Last month– as it does every May– the Department of Education released its Needs Methodology for the coming FAFSA. The Higher Education Act of 1965 requires that the Income Protection Allowance, Adjusted Net Worth of a Business or Farm, the Education Savings and Asset Protection Allowance, and the Assessment Schedules and Rates be updated annually for inflation.
Three of the four items received modest increases. For example, the Income Protection Allowance for a family of four with two college students went from $25,400 to $26,080. Meanwhile, the dependent student Income Protection Allowance went from $6,660 to $6,840.
Once again, the outlier is the Asset Protection Allowance, which took another whack. Whereas last year’s formula gave a married couple with the oldest partner age 50 an Asset Protection Allowance of $12,500, this year that same couple would only get only a little more than half that amount, $6,300.
Why does this happen? Here’s an explanation of how the APA is calculated. Interestingly, the Higher Education Act requires that the Consumer Price Index be the inflation measure for every category other than the Asset Protection Allowance; in the case of the APA, it requires inflation to be calculated at 6%.
Here are some takeaways from all of this:
- The typical family will see their EFC increase by about $350 based on the changes to the APA.
- A student earning the average college student hourly pay of $13.32 could work a little over 500 hours without it impacting their EFC. While 500 hours may seem like a lot, a student who works 10 hours per week during the school year and 30 hours per week for two months of summer will work around 540 hours.
And one last reminder: If you haven’t yet completed the FAFSA for the 2019-2020 school year, you have until 11:59pm Central time on June 30 to do so.
Community colleges are often promoted as a great way for students to start on the path to a four-year degree: they’re lower cost than four-year colleges and it’s more likely the student can live at home to save additional money. However, a recent study showed that while 81% of students entering community colleges aspired to a bachelor’s degree, only 14% actually earn one within six years of starting at a community college. In fact, only 1/3 of community college students in the study’s cohort even transferred to a four-year institution. Continue reading Community College as a Pathway to a Four-Year Degree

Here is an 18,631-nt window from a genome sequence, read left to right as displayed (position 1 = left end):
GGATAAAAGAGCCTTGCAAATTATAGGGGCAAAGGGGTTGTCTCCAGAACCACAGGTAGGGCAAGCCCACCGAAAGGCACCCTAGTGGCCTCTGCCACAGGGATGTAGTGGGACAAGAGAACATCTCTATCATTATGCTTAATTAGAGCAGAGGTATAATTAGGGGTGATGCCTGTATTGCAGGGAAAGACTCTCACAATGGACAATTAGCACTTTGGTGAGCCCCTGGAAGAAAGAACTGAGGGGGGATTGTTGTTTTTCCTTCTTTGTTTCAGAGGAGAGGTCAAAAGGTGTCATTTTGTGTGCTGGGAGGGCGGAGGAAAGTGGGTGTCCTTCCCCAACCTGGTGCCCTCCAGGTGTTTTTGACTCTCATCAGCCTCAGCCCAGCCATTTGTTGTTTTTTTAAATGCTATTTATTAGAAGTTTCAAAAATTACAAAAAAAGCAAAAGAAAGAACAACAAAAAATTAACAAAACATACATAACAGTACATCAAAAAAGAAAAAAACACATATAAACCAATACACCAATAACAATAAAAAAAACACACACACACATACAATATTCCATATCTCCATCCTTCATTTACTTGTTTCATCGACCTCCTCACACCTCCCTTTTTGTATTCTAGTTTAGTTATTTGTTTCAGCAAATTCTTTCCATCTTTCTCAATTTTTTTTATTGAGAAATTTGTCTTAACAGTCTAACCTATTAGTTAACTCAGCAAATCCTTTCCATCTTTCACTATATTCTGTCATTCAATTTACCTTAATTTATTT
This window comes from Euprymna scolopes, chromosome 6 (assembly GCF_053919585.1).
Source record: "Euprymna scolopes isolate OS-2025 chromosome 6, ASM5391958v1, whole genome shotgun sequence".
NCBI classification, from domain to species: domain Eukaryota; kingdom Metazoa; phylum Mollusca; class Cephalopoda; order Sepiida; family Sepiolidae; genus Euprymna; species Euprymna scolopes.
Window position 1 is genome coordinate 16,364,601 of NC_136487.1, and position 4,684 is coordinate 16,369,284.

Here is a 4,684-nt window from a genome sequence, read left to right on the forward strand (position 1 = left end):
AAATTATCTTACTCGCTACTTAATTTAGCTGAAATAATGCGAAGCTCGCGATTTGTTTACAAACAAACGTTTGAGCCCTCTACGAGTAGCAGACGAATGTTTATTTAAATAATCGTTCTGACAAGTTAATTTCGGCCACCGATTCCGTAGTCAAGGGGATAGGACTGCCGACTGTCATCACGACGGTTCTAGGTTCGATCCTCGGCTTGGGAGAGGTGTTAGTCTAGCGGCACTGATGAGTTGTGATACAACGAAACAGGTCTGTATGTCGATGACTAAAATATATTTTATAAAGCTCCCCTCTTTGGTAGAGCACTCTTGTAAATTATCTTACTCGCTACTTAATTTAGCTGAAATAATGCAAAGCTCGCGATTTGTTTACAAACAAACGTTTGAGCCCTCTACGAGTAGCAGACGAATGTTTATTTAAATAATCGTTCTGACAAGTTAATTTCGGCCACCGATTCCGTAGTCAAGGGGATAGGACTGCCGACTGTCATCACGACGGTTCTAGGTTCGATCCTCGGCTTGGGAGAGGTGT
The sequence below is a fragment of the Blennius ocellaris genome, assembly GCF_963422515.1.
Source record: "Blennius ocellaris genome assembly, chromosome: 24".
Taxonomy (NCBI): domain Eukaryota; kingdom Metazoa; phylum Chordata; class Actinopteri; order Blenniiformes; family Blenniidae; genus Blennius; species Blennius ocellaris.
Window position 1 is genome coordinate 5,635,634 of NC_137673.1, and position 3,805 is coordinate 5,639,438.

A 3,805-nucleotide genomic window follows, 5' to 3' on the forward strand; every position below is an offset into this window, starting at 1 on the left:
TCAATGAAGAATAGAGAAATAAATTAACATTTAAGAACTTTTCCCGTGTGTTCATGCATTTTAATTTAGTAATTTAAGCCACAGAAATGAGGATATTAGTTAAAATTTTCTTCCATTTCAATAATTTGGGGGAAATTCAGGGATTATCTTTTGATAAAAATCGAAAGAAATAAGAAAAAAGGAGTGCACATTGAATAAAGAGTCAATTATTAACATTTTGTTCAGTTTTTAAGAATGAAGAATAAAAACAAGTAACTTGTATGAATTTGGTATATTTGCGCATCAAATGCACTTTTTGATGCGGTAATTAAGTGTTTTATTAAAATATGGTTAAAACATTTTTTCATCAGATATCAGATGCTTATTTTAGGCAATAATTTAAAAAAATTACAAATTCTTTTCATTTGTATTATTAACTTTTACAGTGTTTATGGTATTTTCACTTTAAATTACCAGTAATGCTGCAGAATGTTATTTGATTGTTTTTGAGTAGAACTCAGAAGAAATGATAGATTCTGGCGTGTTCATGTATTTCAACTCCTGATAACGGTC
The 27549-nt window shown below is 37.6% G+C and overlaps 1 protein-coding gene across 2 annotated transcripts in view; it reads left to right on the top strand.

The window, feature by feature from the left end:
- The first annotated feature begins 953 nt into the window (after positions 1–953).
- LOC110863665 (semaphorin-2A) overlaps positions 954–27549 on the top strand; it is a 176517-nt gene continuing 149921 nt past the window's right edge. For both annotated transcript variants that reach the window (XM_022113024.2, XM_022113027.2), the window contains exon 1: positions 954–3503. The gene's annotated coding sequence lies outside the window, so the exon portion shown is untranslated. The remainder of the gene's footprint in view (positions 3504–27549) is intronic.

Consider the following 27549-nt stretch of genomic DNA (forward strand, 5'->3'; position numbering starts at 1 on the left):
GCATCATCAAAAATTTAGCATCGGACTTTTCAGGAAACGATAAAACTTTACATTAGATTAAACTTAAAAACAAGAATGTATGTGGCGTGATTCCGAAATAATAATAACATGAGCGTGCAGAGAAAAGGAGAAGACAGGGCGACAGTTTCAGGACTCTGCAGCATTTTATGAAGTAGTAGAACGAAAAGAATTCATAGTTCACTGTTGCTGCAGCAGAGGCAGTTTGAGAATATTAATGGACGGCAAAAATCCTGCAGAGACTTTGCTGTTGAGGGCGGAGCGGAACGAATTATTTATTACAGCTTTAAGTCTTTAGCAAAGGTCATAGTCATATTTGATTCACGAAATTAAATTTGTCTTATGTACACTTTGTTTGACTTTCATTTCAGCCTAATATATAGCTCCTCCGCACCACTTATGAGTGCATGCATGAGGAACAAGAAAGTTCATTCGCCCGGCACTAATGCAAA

Here is a great article by Ron Lieber in the New York Times highlighting things every graduating senior should do, many of which would benefit from some coaching from the adults in their lives. And now I’m off to graduation!
One of the bigger frustrations about 529 plans that I hear from parents is their reliance on investments to fund college. In the early accumulation years, parents don’t like the seemingly large allocations to fixed income that many plans have. As college nears, parents’ fears tend to group around two risk factors: market risk, whereby you might lose some or all of your savings in a poorly-timed market downturn; and inflation risk, where a conservative investment allocation means your savings are losing purchasing power due to inflation. Continue reading Late-Stage College Savings Strategies
With college tuition increases outpacing inflation by a substantial margin, it’s normal to ask whether a college degree is worth the cost. One metric for determining that is whether a degree results in lower unemployment. A recent New York Fed report shows that college graduates have consistently lower unemployment rates than those without a degree. Not only that, but during recessionary periods (the shaded areas in the chart below) those without degrees suffer far higher unemployment rates. Continue reading Unemployment Rates
Do you have to pay taxes on a scholarship? It depends what the scholarship is for. To understand taxes on scholarships, it’s worth remembering that the IRS defines qualified expenses differently for different purposes. Expenses get more or less the same treatment for taxability of scholarships as they do for education tax credits, so let’s review those. Continue reading Scholarships and Taxes
The May Treasury auction has taken place, which means that federal student loan interest rates for the coming school year have been set. And there’s good news: for the first time in three years, interest rates went down– by about half a percent. Keep in mind that federal student loan interest rates are fixed, meaning borrowers won’t see their costs go up should interest rates change in the future. Continue reading Student Loan Interest Rates 2019-2020
As conditioned as we are to thinking about college as a seller’s market where schools have all the leverage, the NACAC College Openings Update, published every May, serves as a reminder that for the majority of schools, students are in the driver’s seat. Continue reading NACAC College Openings Update 2019
It’s May 1. Do you know where your student will be this fall? Both of mine committed to their top choice several weeks ago so the excitement in our household the last couple of days was more around learning of friends’ decisions. Continue reading Decisions, Decisions
If you’re among the 2/3 of families that will borrow to pay for college, you may be looking at private student loans as one of your options. Unlike federal direct student loans, private student loans typically require a co-signer. It’s vital that parents and others asked to co-sign understand what they are actually doing when co-signing a student loan. Continue reading Co-Signing Student Loans